It’s likely that you will have clients from diverse cultural and social backgrounds, some of whom may have experienced trauma. Part of client-centered reproductive life goals conversations is considering each client's unique circumstances.
We developed a brief learning module for culturally informed and population specific RLG conversations.
Strategies for Continuing the RLG Conversation
The client’s responses to the initial RLG questions can lead the conversation in multiple directions and will influence what information and resources you’ll share with them.
Most clients will either be preventing pregnancy, considering or trying to get pregnant, not sure, or okay either way. Some clients might not fit into any of those categories, but will have other sexual and reproductive health needs. Depending on what categories they fall into, there are different questions to ask, subjects to talk about, and various services you might refer them to.
If They’re Considering or Trying to Get Pregnant
Continue the conversation by asking, “Would you like to discuss ways to prepare for a healthy pregnancy?”. You can then talk about preconception care, and if needed, provide a referral. You could also give them the following handout: Key Steps for a Healthy Pregnancy, Pasos importantes para un embarazo saludable.
For information and resources about preconception care, look at the Sexual and Reproductive Health 101 page in this toolkit.
If your client has been trying to get pregnant for more than a year, you might consider referring them to a TitleX clinic for basic infertility services. Experiencing infertility can lead to psychological struggle, marital instability, and economic hardship. You could also consider referring your client for mental health services, if they’re interested. Unfortunately, because infertility treatment can be so expensive and isn’t covered by Medicaid, people with low incomes or from marginalized populations are less likely to have access to services.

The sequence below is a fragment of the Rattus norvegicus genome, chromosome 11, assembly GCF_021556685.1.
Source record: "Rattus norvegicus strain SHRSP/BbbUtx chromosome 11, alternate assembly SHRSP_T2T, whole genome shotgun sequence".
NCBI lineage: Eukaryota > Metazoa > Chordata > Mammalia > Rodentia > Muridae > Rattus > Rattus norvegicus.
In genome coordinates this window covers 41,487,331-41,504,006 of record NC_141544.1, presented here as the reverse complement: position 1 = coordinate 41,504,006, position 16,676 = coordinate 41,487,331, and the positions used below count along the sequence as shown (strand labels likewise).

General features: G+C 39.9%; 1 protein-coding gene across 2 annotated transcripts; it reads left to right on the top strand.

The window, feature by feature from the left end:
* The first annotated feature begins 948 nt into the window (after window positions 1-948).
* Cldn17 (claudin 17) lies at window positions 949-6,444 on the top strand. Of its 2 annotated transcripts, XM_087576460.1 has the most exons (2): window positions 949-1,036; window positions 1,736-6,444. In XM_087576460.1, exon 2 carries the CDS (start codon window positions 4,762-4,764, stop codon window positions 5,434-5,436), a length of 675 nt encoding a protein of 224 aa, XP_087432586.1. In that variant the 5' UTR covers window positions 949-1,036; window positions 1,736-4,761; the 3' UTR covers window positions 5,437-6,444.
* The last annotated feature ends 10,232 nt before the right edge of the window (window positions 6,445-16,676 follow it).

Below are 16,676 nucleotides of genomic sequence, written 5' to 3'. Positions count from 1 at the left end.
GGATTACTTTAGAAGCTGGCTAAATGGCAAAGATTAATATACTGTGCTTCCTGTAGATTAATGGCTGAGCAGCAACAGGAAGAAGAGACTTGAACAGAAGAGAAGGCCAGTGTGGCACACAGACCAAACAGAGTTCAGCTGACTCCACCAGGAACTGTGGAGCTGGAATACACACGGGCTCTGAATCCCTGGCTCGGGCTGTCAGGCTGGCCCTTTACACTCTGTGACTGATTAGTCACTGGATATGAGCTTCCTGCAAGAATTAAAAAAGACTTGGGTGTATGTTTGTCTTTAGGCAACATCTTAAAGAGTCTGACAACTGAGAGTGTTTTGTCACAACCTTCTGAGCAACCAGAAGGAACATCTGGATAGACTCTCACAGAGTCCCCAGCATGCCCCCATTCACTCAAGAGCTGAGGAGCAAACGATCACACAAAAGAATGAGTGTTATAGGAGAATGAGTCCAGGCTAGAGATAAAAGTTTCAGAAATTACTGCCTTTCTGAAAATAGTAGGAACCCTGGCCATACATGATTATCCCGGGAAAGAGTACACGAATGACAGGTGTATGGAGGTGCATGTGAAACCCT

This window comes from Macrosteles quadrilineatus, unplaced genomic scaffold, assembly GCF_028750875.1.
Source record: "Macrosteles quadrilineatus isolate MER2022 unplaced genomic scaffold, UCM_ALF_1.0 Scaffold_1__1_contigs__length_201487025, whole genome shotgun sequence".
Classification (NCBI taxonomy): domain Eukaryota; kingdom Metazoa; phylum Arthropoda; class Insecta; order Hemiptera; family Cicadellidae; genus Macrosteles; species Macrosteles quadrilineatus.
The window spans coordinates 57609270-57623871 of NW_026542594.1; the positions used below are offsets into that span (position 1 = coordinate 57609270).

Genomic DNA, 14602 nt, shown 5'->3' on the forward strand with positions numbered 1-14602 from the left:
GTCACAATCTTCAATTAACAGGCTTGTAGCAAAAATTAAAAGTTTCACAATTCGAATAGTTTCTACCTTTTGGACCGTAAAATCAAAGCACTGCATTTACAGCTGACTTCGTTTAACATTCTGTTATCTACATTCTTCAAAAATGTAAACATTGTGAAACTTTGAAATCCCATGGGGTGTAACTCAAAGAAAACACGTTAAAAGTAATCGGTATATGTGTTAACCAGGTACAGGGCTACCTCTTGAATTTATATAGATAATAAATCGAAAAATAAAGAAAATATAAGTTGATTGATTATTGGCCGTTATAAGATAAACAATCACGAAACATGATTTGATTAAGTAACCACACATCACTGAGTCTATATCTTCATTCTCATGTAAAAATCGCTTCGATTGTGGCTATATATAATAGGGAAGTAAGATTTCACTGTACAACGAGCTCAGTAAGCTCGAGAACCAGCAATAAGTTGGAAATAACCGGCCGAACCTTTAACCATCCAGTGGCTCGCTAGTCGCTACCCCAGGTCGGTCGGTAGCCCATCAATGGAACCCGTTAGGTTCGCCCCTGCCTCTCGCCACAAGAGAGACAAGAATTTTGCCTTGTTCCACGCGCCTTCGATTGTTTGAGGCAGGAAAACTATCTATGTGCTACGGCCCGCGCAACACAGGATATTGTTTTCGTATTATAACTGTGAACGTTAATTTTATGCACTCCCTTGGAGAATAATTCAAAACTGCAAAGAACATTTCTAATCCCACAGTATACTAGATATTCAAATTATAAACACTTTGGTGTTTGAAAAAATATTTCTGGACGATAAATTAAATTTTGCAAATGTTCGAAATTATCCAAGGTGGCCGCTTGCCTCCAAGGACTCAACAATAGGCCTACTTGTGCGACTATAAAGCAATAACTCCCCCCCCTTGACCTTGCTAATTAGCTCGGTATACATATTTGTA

If your client expresses interest in wanting to build their family through adoption or foster care, share the Adoption/Foster Parent Texas Department of Family and Protective Services website.
If They’re Wanting to Prevent Pregnancy
Continue the conversation by asking, “Do you have a sense of what is important to you about your birth control method?”. That way, you can focus on sharing information about methods that align with their values, and not overwhelm them with all potential options.
Consider pulling up the interactive Bedsider birth control finder with your client as you talk through their options and preferences, and consider sharing Besider BC Benefits for help accessing birth control.
For information and resources about contraception, take a look at the Sexual and Reproductive Health 101 page in this toolkit.
If They Aren’t Sure, or Okay Either Way
After engaging with the PATH questions, a client may be unclear or ok either way about their pregnancy intention. When it’s not clear or distinct where the client’s intention lies, you can take different directions based on what they have shared about their feelings, preferences, and how important it is to them to prevent pregnancy. If it feels appropriate, continue the conversation by asking, “Are you interested in talking about ways to prepare for a healthy pregnancy?”. You can also ask, “Are you interested in talking about birth control options?”. Let the client lead, and always respect that they may not want this information.